by Brian Hioe
Photo Credit: Michael Vadon/Flickr/CC
CONCERNS IN Taiwan that it will be severely affected by steel and aluminum tariffs by the Trump administration are ironic, illustrating in a nutshell what the perils of placing one’s faith in the Trump administration are. Perhaps Taiwan could learn something from this.
The Trump administration intends to instate a 10% tariff on aluminum and 25% tariff on steel, something that provoked panic among American allies that will be among those most heavily affected by the steel tariff, and warnings from China that raising tariffs in order to begin a trade war will not work out well from America. Leaders of the European Union, including French president Emmanuel Macron, have also warned that the European Union will not hesitate react to new American measures. Nevertheless, American president Donald Trump has been cavalier, claiming that a trade war could in fact work out in America’s benefit.
Taiwan stands to be severely affected by the trade tariffs, particularly seeing as America imported 5.67% of its steel products from Taiwan in 2017, although Taiwan has also faced penalties from other anti-dumping measures in the past.
Global panic was briefly stemmed after the tariff announcement when American allies from the European Union, NAFTA countries, and Asian allies including South Korea were eventually granted an exemption from the new tariffs. And then panic began to set in again after it was declared that this exemption would be temporary. American allies continue to lobby America for exemptions, inclusive of Japan and Taiwan.
Taiwan has particularly seized upon the fact that Trump recently signed the Taiwan Travel Act into law, which will allow high-level visits between American and Taiwanese government leaders. Many in Taiwan perceived the Taiwan Travel Act as signalling stronger support of Taiwan from America, placing great import on the passage of the act. But perhaps the trade tariffs imposed in Taiwan point to precisely the opposite, that Taiwan is still left out of the fold.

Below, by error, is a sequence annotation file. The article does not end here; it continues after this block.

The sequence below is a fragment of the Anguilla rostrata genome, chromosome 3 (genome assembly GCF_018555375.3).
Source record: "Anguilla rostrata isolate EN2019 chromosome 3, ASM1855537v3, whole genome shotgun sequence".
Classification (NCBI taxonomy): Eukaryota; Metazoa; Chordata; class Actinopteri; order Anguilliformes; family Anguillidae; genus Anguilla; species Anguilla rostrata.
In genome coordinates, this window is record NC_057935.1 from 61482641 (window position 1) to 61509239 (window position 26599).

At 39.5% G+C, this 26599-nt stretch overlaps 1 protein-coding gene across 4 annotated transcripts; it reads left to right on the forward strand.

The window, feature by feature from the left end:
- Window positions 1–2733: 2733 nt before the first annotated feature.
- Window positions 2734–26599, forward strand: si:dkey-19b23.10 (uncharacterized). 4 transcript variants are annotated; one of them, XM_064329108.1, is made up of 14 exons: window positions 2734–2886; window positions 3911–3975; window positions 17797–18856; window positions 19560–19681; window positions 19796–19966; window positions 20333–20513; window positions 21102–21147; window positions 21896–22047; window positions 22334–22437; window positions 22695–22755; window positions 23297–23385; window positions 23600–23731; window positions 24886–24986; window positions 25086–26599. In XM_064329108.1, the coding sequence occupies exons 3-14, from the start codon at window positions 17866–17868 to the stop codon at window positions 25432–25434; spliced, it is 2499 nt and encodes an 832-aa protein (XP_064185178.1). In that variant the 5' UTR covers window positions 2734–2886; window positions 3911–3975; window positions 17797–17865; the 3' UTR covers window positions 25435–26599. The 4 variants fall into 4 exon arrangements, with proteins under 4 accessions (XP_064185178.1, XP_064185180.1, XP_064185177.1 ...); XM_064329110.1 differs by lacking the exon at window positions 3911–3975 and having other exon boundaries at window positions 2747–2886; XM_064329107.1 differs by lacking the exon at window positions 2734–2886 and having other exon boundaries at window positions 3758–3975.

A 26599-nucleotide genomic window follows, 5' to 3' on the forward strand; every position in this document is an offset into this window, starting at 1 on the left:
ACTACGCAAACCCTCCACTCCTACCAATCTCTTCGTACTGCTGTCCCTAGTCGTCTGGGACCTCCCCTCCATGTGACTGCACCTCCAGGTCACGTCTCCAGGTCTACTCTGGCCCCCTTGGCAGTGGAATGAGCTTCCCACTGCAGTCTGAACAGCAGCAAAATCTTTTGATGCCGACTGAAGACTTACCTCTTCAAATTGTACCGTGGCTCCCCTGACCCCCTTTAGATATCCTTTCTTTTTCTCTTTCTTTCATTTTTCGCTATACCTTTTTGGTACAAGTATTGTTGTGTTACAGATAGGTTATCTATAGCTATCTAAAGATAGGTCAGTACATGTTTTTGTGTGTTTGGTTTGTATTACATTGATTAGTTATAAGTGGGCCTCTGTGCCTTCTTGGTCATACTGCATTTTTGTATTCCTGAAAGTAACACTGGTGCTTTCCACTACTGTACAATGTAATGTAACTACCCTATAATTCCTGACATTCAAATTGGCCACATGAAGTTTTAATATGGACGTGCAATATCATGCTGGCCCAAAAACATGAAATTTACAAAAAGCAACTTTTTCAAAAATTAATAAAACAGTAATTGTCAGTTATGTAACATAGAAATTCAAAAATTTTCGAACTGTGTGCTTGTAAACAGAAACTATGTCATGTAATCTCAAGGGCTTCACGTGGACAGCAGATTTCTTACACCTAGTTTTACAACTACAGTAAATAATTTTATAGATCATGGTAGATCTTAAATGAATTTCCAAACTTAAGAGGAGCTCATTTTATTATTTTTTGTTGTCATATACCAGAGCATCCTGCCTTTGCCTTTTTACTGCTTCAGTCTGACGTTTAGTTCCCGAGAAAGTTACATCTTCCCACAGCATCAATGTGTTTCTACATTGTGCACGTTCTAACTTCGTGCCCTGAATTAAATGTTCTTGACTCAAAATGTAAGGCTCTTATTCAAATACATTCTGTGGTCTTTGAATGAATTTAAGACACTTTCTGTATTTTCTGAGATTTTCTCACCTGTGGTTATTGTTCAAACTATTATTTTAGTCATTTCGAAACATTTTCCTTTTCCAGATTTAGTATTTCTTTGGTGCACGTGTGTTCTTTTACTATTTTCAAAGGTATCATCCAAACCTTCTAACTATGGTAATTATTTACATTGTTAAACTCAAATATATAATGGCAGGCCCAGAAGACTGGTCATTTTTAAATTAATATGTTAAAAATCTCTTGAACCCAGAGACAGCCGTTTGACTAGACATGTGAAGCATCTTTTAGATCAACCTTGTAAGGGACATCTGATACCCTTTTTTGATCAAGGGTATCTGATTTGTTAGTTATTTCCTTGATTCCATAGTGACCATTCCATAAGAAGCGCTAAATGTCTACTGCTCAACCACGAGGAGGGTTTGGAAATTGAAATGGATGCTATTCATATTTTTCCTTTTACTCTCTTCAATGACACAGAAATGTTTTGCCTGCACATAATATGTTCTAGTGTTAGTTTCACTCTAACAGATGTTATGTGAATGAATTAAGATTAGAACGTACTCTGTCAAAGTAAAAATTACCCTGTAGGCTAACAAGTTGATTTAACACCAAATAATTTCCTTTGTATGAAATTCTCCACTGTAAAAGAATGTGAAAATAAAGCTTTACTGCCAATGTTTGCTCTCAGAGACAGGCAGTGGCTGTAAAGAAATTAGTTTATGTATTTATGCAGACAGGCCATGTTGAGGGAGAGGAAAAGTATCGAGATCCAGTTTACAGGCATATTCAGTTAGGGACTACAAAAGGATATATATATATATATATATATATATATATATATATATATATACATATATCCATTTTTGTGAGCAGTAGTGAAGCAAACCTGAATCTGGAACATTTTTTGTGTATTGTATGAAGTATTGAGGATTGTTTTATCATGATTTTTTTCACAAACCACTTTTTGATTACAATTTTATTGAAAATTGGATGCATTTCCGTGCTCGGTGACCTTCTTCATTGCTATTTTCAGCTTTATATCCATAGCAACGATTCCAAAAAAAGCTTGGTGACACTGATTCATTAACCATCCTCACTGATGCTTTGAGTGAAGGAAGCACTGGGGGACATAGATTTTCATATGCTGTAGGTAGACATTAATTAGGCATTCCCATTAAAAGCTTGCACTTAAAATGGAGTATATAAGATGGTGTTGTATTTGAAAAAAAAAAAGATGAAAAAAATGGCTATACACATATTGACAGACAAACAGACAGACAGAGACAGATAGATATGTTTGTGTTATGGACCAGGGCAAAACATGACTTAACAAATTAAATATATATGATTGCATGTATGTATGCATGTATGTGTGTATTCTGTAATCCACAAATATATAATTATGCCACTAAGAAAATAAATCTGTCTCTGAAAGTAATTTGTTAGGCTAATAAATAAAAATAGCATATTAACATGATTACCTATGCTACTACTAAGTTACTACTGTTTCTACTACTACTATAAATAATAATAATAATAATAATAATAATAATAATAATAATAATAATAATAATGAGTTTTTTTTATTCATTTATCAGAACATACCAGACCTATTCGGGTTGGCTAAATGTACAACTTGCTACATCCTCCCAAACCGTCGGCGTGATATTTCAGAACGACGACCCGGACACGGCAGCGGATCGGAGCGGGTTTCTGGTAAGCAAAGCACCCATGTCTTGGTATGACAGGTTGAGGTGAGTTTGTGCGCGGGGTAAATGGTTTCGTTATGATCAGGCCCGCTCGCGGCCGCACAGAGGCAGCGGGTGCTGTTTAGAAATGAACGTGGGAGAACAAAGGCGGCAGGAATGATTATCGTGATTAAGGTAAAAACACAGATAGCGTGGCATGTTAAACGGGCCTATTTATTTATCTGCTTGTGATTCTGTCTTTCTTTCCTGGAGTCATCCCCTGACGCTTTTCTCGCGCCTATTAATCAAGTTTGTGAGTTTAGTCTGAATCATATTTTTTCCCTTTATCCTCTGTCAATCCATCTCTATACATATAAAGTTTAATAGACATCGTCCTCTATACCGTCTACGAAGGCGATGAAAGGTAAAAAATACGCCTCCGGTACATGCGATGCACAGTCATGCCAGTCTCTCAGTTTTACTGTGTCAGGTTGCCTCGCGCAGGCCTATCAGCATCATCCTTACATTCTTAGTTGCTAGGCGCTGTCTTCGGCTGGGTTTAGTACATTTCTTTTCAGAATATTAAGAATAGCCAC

Indeed, against the argument that the Taiwan Travel Act represents any true indicator of support for Taiwan by the Trump administration, the Trump administration released news of the Taiwan Travel Act on a Friday night, when the White House usually releases information about new stories it hopes to quietly “kill.”
Similarly, the trade tariffs likely stem from economic policy recommendations by resurgent Trump policy advisor Peter Navarro, known for his strong anti-China views and protectionist view of economics. However, it has been a mistake of Taiwan to view Navarro as necessarily being a friend of Taiwan, despite past claims by Navarro that support for Taiwan needs to be stepped up. Namely, wishing to oppose China does not necessarily mean caring for Taiwan either. This can said both of Navarro and recently appointed National Security Advisor John Bolton, another noted anti-China hawk.
Part of this situation is certainly a product of the muddled nature of the Trump administration. For example, while the TPP trade agreement was designed to cement American power in the Asia Pacific to counter China, at Navarro’s prompting, Trump would withdraw from the agreement in the early stages of the Trump administration.
However, at the same time, what Taiwan should perhaps learn from all this is that, in Trump’s mind, American support for Taiwan is precisely predicated on a beneficial trade relation for America stemming from the America-Taiwan relation—even if this is one highly extractive of Taiwan, as it is feared could result from the new tariffs. When Trump has justified American support of Taiwan in the past, inclusive of controversial moves as the Trump-Tsai call, which prompted global condemnation, this has been because Taiwan buys billions of dollars worth of arms from America.
And so, while Taiwan may presently seek an exemption from the tariff, probably accepting an extractive relation with America would be more persuasive of the Trump administration. But this would be how American empire relates to its so-called “allies”, who America maintains its relations with primarily out of rational interest rather than any true goodwill. This is a fairly basic tenet of geopolitics, but it is one which is often frequently forgotten by Taiwanese.
Efforts to find some kind of justification for the Trump administration’s actions, including claiming that Taiwan has been included in the tariffs because it has too uncomfortably close a relation with China for the Trump administration’s taste, are simply delusional. Much the same can be said about the belief that Taiwan has a special relationship with America in any way and believing that this could provide for tariffs.
It is logical, then, for America to demand an extractive relation to its “allies” simply because it can. In this sense, those who believe in alliance between America and Taiwan on the basis of shared values of democracy and freedom are simply deceiving themselves and confusing the superficial self-deception of nation-states about their relations to each other with the hard reality of zero-sum geopolitics. This, however, would be a longstanding issue faced by Taiwan and one it has never squarely reckoned with.